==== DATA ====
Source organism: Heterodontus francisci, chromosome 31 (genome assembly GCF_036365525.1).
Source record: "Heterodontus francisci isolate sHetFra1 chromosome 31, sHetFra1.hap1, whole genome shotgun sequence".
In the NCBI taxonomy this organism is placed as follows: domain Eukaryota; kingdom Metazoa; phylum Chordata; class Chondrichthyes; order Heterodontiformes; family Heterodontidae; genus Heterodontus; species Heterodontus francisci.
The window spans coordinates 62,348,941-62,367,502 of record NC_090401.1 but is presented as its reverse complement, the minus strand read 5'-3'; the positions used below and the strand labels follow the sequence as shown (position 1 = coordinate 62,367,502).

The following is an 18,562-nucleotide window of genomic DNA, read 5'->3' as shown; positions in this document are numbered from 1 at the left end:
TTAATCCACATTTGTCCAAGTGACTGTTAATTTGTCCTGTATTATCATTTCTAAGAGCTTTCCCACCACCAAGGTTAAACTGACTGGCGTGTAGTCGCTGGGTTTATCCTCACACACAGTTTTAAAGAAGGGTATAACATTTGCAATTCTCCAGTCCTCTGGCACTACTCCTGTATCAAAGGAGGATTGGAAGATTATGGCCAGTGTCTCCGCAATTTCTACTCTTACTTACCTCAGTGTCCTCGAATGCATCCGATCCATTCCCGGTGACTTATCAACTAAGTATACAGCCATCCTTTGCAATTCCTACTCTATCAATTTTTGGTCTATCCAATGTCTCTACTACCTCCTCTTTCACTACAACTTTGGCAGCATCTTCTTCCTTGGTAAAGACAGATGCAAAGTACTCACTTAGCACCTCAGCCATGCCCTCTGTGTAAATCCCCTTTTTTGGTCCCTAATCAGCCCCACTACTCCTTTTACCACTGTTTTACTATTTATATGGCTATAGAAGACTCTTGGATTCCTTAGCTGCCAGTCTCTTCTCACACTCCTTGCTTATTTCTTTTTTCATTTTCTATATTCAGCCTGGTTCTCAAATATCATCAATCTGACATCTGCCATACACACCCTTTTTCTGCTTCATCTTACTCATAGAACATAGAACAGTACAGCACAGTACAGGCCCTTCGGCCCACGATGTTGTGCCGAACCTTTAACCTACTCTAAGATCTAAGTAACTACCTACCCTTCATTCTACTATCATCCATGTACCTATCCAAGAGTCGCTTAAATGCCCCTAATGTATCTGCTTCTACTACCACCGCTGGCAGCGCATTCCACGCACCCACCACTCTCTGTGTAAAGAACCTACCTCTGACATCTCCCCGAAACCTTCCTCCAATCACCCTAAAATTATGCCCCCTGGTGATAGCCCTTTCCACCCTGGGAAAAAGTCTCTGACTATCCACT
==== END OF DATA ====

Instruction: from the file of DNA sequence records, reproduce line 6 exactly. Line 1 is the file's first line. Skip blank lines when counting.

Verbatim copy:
TTAATCCACATTTGTCCAAGTGACTGTTAATTTGTCCTGTATTATCATTTCTAAGAGCTTTCCCACCACCAAGGTTAAACTGACTGGCGTGTAGTCGCTGGGTTTATCCTCACACACAGTTTTAAAGAAGGGTATAACATTTGCAATTCTCCAGTCCTCTGGCACTACTCCTGTATCAAAGGAGGATTGGAAGATTATGGCCAGTGTCTCCGCAATTTCTACTCTTACTTACCTCAGTGTCCTCGAATGCATCCGATCCATTCCCGGTGACTTATCAACTAAGTATACAGCCATCCTTTGCAATTCCTACTCTATCAATTTTTGGTCTATCCAATGTCTCTACTACCTCCTCTTTCACTACAACTTTGGCAGCATCTTCTTCCTTGGTAAAGACAGATGCAAAGTACTCACTTAGCACCTCAGCCATGCCCTCTGTGTAAATCCCCTTTTTTGGTCCCTAATCAGCCCCACTACTCCTTTTACCACTGTTTTACTATTTATATGGCTATAGAAGACTCTTGGATTCCTTAGCTGCCAGTCTCTTCTCACACTCCTTGCTTATTTCTTTTTTCATTTTCTATATTCAGCCTGGTTCTCAAATATCATCAATCTGACATCTGCCATACACACCCTTTTTCTGCTTCATCTTACTCATAGAACATAGAACAGTACAGCACAGTACAGGCCCTTCGGCCCACGATGTTGTGCCGAACCTTTAACCTACTCTAAGATCTAAGTAACTACCTACCCTTCATTCTACTATCATCCATGTACCTATCCAAGAGTCGCTTAAATGCCCCTAATGTATCTGCTTCTACTACCACCGCTGGCAGCGCATTCCACGCACCCACCACTCTCTGTGTAAAGAACCTACCTCTGACATCTCCCCGAAACCTTCCTCCAATCACCCTAAAATTATGCCCCCTGGTGATAGCCCTTTCCACCCTGGGAAAAAGTCTCTGACTATCCACT